The impact of period poverty on schoolchildren, homeless women, refugees and asylum seekers was highlighted by a TUC Congress motion supported by PCS.
Motion 42 proposed by Tracey Fussey on behalf of the TUC Women’s Conference urged the TUC to make this issue one of its campaigning priorities until such time as access to sanitary provision becomes free for everyone at point of need.
Tracey said: “After 9 years of austerity period poverty is on the rise and it is a shocking fact that many have to choose between food or sanitary products.”
During a woman’s lifetime she will spend £18k on her periods, however for some women the impact of poverty, pay and welfare cuts can mean choosing between food or sanitary wear. Period poverty is real and predominately affects schoolchildren, homeless women, refugees and asylum seekers.
A Plan International study shows 10% of young women have been unable to afford period products, 12% have had to improvise with toilet paper or socks and over 137,700 have missed school because of period poverty.
It is simply not acceptable that girls are having to miss school because of not being able to afford basic sanitary products when they have their period. Nor is it acceptable for workers to have to suffer the indignity caused by having to use unsuitable and inappropriate non-sanitary wear products to cope with menstruation when they are doing their job. The CWU has been running its own very successful workplace-based campaign on period poverty and we believe the time is right for a more co-ordinated labour movement campaign and action plan to be led by the TUC.
Heather McKenzie from the NEU said we need to support the provision of free sanitary products for all.
“The time is now to smash this financial poverty trap,” she said.
Organise and educate
Simon Weller from Aslef said we need to educate and organise to ensure period dignity for all.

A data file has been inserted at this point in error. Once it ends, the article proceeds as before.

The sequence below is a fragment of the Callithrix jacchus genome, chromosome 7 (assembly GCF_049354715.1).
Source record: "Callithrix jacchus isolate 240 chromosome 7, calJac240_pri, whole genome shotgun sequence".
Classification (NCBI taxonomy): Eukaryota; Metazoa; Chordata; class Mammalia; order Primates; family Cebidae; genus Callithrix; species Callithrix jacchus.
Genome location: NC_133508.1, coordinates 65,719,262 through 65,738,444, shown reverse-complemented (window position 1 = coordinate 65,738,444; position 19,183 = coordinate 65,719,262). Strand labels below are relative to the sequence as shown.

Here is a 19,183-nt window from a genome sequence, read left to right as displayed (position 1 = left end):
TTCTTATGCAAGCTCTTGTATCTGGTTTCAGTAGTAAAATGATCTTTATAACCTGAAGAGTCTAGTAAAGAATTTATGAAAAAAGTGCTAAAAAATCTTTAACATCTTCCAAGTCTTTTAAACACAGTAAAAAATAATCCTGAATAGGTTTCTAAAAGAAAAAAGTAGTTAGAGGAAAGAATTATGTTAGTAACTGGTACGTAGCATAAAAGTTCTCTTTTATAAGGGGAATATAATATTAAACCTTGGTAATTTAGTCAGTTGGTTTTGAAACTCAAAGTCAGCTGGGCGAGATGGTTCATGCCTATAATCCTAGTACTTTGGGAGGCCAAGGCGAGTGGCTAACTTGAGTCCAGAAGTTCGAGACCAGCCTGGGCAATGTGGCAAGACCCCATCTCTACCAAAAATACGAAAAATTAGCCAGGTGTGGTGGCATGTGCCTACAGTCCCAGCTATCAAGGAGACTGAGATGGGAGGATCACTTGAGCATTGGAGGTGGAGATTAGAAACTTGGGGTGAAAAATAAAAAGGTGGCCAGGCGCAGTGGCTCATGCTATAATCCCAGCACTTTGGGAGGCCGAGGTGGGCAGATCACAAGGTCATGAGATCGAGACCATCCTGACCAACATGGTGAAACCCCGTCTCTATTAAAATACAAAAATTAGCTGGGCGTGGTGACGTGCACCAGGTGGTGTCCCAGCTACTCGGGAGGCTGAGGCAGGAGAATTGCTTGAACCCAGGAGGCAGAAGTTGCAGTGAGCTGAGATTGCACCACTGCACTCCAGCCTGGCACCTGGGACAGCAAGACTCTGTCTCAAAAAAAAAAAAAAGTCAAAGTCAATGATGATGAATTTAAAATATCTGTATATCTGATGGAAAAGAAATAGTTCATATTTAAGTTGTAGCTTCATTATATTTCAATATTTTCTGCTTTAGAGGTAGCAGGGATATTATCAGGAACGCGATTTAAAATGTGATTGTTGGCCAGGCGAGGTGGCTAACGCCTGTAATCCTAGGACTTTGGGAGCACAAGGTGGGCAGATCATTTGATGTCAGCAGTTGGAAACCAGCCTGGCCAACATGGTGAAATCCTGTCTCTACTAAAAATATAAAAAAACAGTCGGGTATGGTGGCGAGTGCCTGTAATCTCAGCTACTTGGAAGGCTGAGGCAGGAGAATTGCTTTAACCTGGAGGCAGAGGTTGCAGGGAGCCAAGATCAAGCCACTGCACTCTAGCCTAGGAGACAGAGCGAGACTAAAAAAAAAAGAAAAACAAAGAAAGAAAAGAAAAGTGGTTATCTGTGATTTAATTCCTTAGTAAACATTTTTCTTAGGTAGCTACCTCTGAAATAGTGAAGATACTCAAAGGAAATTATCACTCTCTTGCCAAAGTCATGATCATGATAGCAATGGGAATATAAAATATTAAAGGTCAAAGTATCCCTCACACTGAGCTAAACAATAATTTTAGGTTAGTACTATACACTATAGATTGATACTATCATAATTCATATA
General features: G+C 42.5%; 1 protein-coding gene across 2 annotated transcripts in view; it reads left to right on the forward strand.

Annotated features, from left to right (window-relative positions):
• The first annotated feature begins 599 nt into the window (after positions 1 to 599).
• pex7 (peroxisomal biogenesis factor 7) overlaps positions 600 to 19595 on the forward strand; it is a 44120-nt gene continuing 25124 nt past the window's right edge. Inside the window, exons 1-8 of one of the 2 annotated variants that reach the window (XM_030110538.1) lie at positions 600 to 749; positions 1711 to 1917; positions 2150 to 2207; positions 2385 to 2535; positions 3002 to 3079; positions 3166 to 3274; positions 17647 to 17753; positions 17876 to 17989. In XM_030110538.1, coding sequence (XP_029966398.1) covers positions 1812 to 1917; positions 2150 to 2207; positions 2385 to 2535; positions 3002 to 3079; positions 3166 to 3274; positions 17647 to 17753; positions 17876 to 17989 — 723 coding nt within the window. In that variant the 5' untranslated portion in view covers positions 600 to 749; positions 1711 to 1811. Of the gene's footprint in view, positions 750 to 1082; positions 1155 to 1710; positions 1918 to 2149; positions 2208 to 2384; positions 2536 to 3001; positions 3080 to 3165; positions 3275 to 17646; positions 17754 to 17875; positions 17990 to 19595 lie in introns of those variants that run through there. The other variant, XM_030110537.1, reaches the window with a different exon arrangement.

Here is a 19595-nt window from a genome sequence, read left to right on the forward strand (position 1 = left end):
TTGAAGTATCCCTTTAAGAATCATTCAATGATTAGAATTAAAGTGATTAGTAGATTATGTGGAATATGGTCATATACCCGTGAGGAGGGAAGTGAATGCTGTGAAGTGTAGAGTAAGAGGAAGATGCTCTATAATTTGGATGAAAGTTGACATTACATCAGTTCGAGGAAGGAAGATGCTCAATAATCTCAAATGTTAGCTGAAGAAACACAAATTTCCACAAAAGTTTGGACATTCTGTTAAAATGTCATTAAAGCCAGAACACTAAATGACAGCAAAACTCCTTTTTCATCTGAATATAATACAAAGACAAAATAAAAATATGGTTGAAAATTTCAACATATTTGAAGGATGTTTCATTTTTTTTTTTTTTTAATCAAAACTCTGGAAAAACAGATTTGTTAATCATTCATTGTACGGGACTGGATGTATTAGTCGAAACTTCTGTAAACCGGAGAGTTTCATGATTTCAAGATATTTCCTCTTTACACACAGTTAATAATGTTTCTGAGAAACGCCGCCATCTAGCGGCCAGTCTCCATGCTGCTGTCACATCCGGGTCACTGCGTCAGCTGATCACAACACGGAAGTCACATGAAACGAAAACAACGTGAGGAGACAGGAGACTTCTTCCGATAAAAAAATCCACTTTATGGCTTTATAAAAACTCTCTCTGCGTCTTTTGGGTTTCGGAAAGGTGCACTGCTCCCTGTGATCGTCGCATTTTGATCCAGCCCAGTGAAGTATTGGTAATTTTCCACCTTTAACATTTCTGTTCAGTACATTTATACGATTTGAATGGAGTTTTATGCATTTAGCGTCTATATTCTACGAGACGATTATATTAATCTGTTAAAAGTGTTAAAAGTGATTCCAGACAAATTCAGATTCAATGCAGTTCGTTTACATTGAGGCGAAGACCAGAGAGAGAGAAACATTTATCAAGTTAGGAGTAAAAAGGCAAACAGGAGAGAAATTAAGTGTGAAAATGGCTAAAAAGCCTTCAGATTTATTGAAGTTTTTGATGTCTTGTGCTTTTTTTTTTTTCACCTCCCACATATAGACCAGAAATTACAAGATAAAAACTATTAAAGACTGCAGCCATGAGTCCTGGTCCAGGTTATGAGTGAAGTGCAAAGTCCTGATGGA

PCS delegate Louise Kowalska spoke in support of the motion and said the language and euphemisms around periods needed to change to stop women from being disempowered.
She highlighted our union’s campaign on the issue, including securing a pledge to tackle period poverty from the Scottish Government which has officially lodged a period poverty bill at the Scottish Parliament to ensure free access to sanitary products for all women.
“This is a non-contentious issue, we all need to support the campaign against period poverty,” she said.
The motion commended the Scottish Government for introducing schemes to offer access to free period products to low-income families and in educational institutions. It also commends the Welsh government for ring-fencing £1m for free sanitary products for those most in need. Sadly, there has been no indication for any such moves in the rest of the UK.
Bridie McCreesh from Unite said that all “backward or Stone Age employers should be put on notice that they will be named and shamed if they do not act on this issue.”
“Support the dignity of women and young girls,” she said,
The motion, carried unanimously, called on the TUC General Council to:
i. lobby the government to provide free sanitary wear to low-income families, schools, colleges, universities and homeless shelters
ii. encourage affiliates to raise the issue of period poverty with members asking them to lobby their MPs for policy change
iii. champion the work of charities such as the Red Box Project and Bloody Good Period.